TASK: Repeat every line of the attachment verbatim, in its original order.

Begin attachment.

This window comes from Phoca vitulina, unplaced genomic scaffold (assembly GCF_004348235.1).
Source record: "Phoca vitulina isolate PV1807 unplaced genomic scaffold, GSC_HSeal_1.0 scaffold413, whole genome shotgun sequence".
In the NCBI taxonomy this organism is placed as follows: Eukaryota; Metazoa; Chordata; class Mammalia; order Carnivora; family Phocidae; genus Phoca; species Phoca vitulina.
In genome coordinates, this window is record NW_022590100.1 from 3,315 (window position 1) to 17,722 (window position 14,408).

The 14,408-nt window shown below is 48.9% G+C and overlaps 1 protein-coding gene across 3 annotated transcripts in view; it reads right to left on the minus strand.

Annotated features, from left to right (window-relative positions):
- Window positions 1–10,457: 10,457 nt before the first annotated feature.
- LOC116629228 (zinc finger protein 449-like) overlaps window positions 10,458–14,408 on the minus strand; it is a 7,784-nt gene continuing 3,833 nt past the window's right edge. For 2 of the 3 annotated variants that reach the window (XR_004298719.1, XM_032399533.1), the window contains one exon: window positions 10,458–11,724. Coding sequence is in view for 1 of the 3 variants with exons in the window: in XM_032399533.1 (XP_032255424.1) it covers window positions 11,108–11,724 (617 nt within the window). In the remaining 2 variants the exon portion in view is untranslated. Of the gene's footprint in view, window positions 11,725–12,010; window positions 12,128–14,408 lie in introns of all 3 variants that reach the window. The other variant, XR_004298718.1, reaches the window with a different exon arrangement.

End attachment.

This window comes from Phoca vitulina, unplaced genomic scaffold (assembly GCF_004348235.1).
Source record: "Phoca vitulina isolate PV1807 unplaced genomic scaffold, GSC_HSeal_1.0 scaffold413, whole genome shotgun sequence".
In the NCBI taxonomy this organism is placed as follows: Eukaryota; Metazoa; Chordata; class Mammalia; order Carnivora; family Phocidae; genus Phoca; species Phoca vitulina.
In genome coordinates, this window is record NW_022590100.1 from 3,315 (window position 1) to 17,722 (window position 14,408).

The 14,408-nt window shown below is 48.9% G+C and overlaps 1 protein-coding gene across 3 annotated transcripts in view; it reads right to left on the minus strand.

Annotated features, from left to right (window-relative positions):
- Window positions 1–10,457: 10,457 nt before the first annotated feature.
- LOC116629228 (zinc finger protein 449-like) overlaps window positions 10,458–14,408 on the minus strand; it is a 7,784-nt gene continuing 3,833 nt past the window's right edge. For 2 of the 3 annotated variants that reach the window (XR_004298719.1, XM_032399533.1), the window contains one exon: window positions 10,458–11,724. Coding sequence is in view for 1 of the 3 variants with exons in the window: in XM_032399533.1 (XP_032255424.1) it covers window positions 11,108–11,724 (617 nt within the window). In the remaining 2 variants the exon portion in view is untranslated. Of the gene's footprint in view, window positions 11,725–12,010; window positions 12,128–14,408 lie in introns of all 3 variants that reach the window. The other variant, XR_004298718.1, reaches the window with a different exon arrangement.